Those tunnels appear to have internal lighting equivalent or close to daylight. I love the warning signs and lights concept...

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  11. #11
    Senior Member Trucker_JDub's Avatar
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    here is something like that for a bridge on Hwy 101 here in N. California but theres no button. There is a sensor in the pavement that when you ride/walk/drive (<-- if for some reason your driving on the shoulder) over it the lights start. The only problem I see with it is that the lights only warn traffic in your direction so if you are heading north then only the north bound people will have activated lights and the south bound won't know you are there until they see you.

  12. #12
    Senior Member StrangeWill's Avatar
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    I'll be working in Chattanooga this summer and wont have a car, so I'll probably be cycling, glad to hear they got awesome stuff like this.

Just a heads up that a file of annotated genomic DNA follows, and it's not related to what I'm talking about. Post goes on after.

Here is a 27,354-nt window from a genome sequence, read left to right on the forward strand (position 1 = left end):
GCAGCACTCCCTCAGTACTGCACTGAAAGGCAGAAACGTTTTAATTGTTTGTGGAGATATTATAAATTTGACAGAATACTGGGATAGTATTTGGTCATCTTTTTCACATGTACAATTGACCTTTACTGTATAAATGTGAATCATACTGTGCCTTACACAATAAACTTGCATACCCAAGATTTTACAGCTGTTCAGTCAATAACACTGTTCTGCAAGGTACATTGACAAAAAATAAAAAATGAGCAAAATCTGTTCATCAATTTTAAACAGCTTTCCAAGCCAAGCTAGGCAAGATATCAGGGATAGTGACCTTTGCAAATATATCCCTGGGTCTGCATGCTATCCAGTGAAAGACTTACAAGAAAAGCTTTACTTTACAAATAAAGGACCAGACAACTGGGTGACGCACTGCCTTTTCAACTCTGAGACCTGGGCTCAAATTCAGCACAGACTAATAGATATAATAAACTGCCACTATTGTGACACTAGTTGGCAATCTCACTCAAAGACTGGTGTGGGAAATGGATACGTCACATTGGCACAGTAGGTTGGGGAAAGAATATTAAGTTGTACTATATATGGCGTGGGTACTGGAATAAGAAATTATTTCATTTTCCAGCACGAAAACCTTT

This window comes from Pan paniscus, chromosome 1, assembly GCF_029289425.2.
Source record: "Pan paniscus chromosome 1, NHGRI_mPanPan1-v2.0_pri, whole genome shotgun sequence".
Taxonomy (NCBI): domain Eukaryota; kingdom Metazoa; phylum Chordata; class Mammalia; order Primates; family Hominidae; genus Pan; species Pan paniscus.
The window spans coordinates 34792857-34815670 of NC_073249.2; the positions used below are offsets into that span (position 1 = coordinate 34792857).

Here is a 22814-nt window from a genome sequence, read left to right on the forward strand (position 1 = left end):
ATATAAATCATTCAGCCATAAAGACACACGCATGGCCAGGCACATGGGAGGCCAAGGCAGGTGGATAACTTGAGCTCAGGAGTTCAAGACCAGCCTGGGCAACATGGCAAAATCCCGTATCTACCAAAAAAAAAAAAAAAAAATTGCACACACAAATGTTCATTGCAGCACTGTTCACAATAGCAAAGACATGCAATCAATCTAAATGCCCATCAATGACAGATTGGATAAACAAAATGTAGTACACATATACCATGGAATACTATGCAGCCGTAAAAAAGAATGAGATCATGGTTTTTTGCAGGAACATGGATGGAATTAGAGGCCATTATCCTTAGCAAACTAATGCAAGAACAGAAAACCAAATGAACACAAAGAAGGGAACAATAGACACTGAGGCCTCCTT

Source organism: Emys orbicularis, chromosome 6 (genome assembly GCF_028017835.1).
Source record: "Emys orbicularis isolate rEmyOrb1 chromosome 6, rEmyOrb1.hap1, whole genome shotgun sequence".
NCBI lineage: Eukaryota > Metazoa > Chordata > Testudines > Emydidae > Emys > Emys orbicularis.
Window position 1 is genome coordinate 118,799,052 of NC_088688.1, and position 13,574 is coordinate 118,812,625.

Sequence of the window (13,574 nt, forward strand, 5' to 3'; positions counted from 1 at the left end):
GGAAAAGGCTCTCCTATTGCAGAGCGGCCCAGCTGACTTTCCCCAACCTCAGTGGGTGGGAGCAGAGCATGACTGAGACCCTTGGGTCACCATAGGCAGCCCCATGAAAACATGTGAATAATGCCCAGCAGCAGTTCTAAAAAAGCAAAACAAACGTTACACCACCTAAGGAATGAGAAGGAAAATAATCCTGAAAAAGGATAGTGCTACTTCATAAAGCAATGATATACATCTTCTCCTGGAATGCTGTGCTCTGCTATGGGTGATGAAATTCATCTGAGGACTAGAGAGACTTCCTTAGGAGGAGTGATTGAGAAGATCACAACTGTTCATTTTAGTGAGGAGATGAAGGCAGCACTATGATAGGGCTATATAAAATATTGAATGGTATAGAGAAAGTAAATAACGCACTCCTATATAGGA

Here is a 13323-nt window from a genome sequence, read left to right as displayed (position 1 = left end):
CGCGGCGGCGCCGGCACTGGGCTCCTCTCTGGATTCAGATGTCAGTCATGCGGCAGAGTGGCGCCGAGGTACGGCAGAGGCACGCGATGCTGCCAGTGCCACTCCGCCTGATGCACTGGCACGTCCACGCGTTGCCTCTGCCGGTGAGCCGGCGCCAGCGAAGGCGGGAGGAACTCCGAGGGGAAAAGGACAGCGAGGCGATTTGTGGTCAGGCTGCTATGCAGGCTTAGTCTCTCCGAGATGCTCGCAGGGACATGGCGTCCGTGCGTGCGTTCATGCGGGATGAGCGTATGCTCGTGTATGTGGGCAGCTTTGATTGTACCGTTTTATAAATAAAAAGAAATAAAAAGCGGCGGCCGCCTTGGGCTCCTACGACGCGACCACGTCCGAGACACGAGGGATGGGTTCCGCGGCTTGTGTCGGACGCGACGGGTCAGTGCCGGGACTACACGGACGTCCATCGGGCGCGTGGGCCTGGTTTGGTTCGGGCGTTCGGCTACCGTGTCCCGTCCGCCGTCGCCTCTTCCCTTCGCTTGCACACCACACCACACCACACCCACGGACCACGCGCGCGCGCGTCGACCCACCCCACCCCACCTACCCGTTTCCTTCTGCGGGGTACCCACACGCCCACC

13. #13
    Senior Member LCI_Brian's Avatar
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    The potential downside is that if you're in the tunnel, and the light isn't flashing for some reason, are drivers less likely to look for you?

  14. #14
    Healthy and active twobikes's Avatar
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    Quote Originally Posted by wahoonc View Post
    Those tunnels appear to have internal lighting equivalent or close to daylight.
    Aaron
    I lived in Chattanooga for a dozen years. I often drove the Brainerd Road tunnel, but am not familiar with the Stringer's Ridge tunnel. I cycled to a meeting just on the other side of Missionary Ridge at the mouth of the Brainerd Road tunnel. But,I rode Shallowford Road over the top of the Ridge. It was a little longer with more climbing, but much safer for cycling than Brainerd Road, which I regard as too narrow with too much traffic moving too fast for safe cycling. There is a pedestrian sidewalk on one side of each tunnel section. I would not want to ride on it, but it is possible and very safe to walk a bike through those tunnels.